Another 12 to 24 inches of snow could fall over the mountains of Southern California Wednesday, according to the National Weather Service, but the heavy snow will taper off later in the day.
A blizzard warning remained in effect across the Sierra Nevada mountains early Wednesday and the region could see accumulations up to 6 feet.
“Blizzard conditions will make for dangerous to impossible travel this morning before subsiding this afternoon. There continues to be potential for avalanches in some mountain ranges,” the weather service said.
This comes as many areas in California have been walloped with significant amounts of snow in recent days, an unusual occurrence for a state that’s unaccustomed to harsh winters. Palisades Tahoe in the Sierra Nevada saw 38 inches of snow in a 24-hour period, while Soda Springs, the Central Sierra Snow Lab and Homewood Mountain were each lashed with 36 inches.
The winter weather is impacting utility systems in the state, which tallied more than 88,000 homes and businesses in the dark early Wednesday, the tracking site PowerOutage.us showed.
The storm is also bringing up to 0.75 inches of rain across the coasts and valleys of Southern California Wednesday and up to 2 inches in the mountains and foothills. As temperatures drop and rain hits the ground, black ice is forecast to be a significant concern in some higher elevations, the weather service in Los Angeles said. Wind gusts up to 60 mph are possible in mountain areas and gusts up to 50 mph are possible in lower elevations, the local weather service added.
The system will slowly move into the Four Corners region by late Wednesday and will continue to track across Arizona and New Mexico into Thursday. The region could see 5 to 10 inches of snow in lower elevations and up to 2 feet in isolated areas across higher elevations.
As the series of storms that have dropped snow in the West head east and clash with record warm temperatures, they will create a threat for severe weather through the end of the week.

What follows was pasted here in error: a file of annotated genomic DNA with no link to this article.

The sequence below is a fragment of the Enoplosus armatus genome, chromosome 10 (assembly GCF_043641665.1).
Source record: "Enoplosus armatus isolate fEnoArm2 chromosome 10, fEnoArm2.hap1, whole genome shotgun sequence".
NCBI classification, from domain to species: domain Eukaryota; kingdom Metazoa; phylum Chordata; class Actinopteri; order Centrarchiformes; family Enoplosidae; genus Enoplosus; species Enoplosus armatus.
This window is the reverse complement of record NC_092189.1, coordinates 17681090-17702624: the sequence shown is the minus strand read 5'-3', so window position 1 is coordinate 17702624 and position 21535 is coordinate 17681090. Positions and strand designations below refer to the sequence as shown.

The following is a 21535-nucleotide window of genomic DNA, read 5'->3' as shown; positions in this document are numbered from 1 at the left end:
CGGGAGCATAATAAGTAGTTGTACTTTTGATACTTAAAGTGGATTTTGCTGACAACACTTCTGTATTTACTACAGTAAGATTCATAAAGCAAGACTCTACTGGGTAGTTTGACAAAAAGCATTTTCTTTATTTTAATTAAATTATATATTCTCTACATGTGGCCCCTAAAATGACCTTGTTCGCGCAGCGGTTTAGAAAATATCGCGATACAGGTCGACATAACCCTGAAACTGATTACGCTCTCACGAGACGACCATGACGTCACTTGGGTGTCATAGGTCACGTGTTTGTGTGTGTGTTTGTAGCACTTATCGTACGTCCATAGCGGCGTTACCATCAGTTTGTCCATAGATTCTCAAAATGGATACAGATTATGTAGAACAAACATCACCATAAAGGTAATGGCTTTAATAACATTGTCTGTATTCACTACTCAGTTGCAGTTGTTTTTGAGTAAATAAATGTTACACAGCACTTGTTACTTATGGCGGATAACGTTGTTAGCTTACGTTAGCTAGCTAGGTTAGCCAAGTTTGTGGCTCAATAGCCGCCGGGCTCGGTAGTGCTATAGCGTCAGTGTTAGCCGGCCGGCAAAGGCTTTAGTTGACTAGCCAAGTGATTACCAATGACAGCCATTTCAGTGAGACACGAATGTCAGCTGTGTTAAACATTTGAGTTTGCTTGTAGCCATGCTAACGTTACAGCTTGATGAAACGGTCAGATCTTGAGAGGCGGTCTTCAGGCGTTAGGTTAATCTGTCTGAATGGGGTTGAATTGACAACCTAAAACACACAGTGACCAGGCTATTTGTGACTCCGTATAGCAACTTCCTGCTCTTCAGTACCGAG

The area from the far northeastern corner of Texas to the Tennessee Valley, including Memphis, Huntsville, Alabama and Little Rock in Arkansas are under a slight risk, Level 2 of 5, for severe storms Wednesday. The main threats there are large to very large hail, some tornadoes and damaging winds.
Eastern Arkansas, northern Alabama, northern Mississippi and much of Tennessee could see rain fall at rates of 1 to 2 inches per hour, with totals between 2 and 4 inches.
And for Thursday, a severe thunderstorm outbreak looks to be taking shape across the Southern Plains and South, according to the Storm Prediction Center. The main concerns are possible strong tornadoes, widespread damaging winds and flash flooding.
As the snow has been piling up in California, mountain roads across San Bernardino County became impassable, leading to a local emergency declaration as residents became stranded while low on supplies and food.
Goodwin’s Market, a grocery store in the small community of Crestline, resorted to using a plow truck and tractor to help a semitruck hauling supplies navigate through the snowy mountain roads Tuesday so it could deliver much-needed supplies, according to a post on its Facebook page.
The shipment was imperative to the store because it contained essential items like deli meats, produce and bread, some of which the store had run out of, Michael Johnstone, vice president of Goodwin’s Market, told CNN.
“We stocked up pretty heavily before the storm hit,” Johnstone said, adding the supply began to run low as roads deteriorated.
As the snow continued to fall, staff and customers were forced to ditch their vehicles to reach the store.
“We have had staff hike in from three to four miles away to get to the store to serve people to make sure people get fed,” Johnstone added. “We had a lot of walk-in traffic. I’ve never seen this many people walking the streets.”
To the north, in Sacramento, about 50 bus passengers were stranded Tuesday night after their trips were canceled or delayed because heavy snow had shut down highways, according to Daniel Bowers, who heads the city’s emergency management office. Passengers were headed to Nevada, Oregon and Washington, Bowers told CNN affiliate KCRA.
Passenger Barbara Frederick was trying to get to Oregon, but she had been stranded at the Sacramento station since the weekend.
“It’s horrible,” Frederick told KCRA. “I have to delay the signing of my house because I’m purchasing a home. I’m delaying work. I’m delaying everything. My life is completely on hold.”
The city collaborated with the American Red Cross to provide stranded passengers with blankets and other needs, and contacted a local restaurant to offer hot meals, the station reported.